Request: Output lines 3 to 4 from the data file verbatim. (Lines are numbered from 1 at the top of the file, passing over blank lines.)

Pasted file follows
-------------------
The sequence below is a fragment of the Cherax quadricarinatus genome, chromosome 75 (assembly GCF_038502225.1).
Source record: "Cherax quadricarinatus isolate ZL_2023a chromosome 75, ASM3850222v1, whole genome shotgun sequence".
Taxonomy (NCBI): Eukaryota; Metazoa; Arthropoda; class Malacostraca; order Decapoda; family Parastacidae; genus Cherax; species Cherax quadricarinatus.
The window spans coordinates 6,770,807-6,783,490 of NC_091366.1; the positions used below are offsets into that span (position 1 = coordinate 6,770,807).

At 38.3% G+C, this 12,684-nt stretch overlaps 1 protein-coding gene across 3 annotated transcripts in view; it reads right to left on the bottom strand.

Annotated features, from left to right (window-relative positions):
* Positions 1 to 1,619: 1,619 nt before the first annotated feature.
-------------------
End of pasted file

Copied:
Taxonomy (NCBI): Eukaryota; Metazoa; Arthropoda; class Malacostraca; order Decapoda; family Parastacidae; genus Cherax; species Cherax quadricarinatus.
The window spans coordinates 6,770,807-6,783,490 of NC_091366.1; the positions used below are offsets into that span (position 1 = coordinate 6,770,807).